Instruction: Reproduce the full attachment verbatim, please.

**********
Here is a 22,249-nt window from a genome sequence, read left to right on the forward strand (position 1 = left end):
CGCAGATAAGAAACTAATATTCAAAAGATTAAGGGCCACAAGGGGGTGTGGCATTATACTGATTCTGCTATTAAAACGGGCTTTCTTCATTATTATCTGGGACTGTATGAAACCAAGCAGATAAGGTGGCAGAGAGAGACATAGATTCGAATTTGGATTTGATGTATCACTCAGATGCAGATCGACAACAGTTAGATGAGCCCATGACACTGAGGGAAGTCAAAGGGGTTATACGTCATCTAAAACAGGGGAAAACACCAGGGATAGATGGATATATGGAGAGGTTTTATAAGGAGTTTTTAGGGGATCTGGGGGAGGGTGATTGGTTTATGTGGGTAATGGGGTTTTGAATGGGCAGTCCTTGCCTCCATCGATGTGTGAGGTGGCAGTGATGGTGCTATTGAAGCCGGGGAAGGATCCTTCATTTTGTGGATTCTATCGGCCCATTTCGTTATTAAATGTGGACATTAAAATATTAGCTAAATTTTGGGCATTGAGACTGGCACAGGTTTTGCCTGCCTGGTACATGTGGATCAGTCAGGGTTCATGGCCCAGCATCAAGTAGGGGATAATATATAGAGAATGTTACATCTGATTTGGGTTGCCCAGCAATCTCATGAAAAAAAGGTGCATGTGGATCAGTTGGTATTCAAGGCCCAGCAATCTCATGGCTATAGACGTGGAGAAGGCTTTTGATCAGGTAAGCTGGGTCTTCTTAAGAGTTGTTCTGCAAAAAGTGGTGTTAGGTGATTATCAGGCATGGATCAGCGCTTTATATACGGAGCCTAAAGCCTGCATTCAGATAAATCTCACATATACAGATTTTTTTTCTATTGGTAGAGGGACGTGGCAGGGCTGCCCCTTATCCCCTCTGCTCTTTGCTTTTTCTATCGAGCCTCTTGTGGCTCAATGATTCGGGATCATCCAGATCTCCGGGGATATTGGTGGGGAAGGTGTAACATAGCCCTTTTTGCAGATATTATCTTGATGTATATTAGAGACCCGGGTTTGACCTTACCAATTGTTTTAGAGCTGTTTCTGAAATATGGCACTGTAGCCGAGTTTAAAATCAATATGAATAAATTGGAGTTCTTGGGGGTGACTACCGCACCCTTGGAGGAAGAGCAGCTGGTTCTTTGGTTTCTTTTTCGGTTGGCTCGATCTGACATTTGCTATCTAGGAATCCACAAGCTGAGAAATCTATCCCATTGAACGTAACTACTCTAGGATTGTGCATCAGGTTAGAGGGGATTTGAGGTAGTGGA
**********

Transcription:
Here is a 22,249-nt window from a genome sequence, read left to right on the forward strand (position 1 = left end):
CGCAGATAAGAAACTAATATTCAAAAGATTAAGGGCCACAAGGGGGTGTGGCATTATACTGATTCTGCTATTAAAACGGGCTTTCTTCATTATTATCTGGGACTGTATGAAACCAAGCAGATAAGGTGGCAGAGAGAGACATAGATTCGAATTTGGATTTGATGTATCACTCAGATGCAGATCGACAACAGTTAGATGAGCCCATGACACTGAGGGAAGTCAAAGGGGTTATACGTCATCTAAAACAGGGGAAAACACCAGGGATAGATGGATATATGGAGAGGTTTTATAAGGAGTTTTTAGGGGATCTGGGGGAGGGTGATTGGTTTATGTGGGTAATGGGGTTTTGAATGGGCAGTCCTTGCCTCCATCGATGTGTGAGGTGGCAGTGATGGTGCTATTGAAGCCGGGGAAGGATCCTTCATTTTGTGGATTCTATCGGCCCATTTCGTTATTAAATGTGGACATTAAAATATTAGCTAAATTTTGGGCATTGAGACTGGCACAGGTTTTGCCTGCCTGGTACATGTGGATCAGTCAGGGTTCATGGCCCAGCATCAAGTAGGGGATAATATATAGAGAATGTTACATCTGATTTGGGTTGCCCAGCAATCTCATGAAAAAAAGGTGCATGTGGATCAGTTGGTATTCAAGGCCCAGCAATCTCATGGCTATAGACGTGGAGAAGGCTTTTGATCAGGTAAGCTGGGTCTTCTTAAGAGTTGTTCTGCAAAAAGTGGTGTTAGGTGATTATCAGGCATGGATCAGCGCTTTATATACGGAGCCTAAAGCCTGCATTCAGATAAATCTCACATATACAGATTTTTTTTCTATTGGTAGAGGGACGTGGCAGGGCTGCCCCTTATCCCCTCTGCTCTTTGCTTTTTCTATCGAGCCTCTTGTGGCTCAATGATTCGGGATCATCCAGATCTCCGGGGATATTGGTGGGGAAGGTGTAACATAGCCCTTTTTGCAGATATTATCTTGATGTATATTAGAGACCCGGGTTTGACCTTACCAATTGTTTTAGAGCTGTTTCTGAAATATGGCACTGTAGCCGAGTTTAAAATCAATATGAATAAATTGGAGTTCTTGGGGGTGACTACCGCACCCTTGGAGGAAGAGCAGCTGGTTCTTTGGTTTCTTTTTCGGTTGGCTCGATCTGACATTTGCTATCTAGGAATCCACAAGCTGAGAAATCTATCCCATTGAACGTAACTACTCTAGGATTGTGCATCAGGTTAGAGGGGATTTGAGGTAGTGGA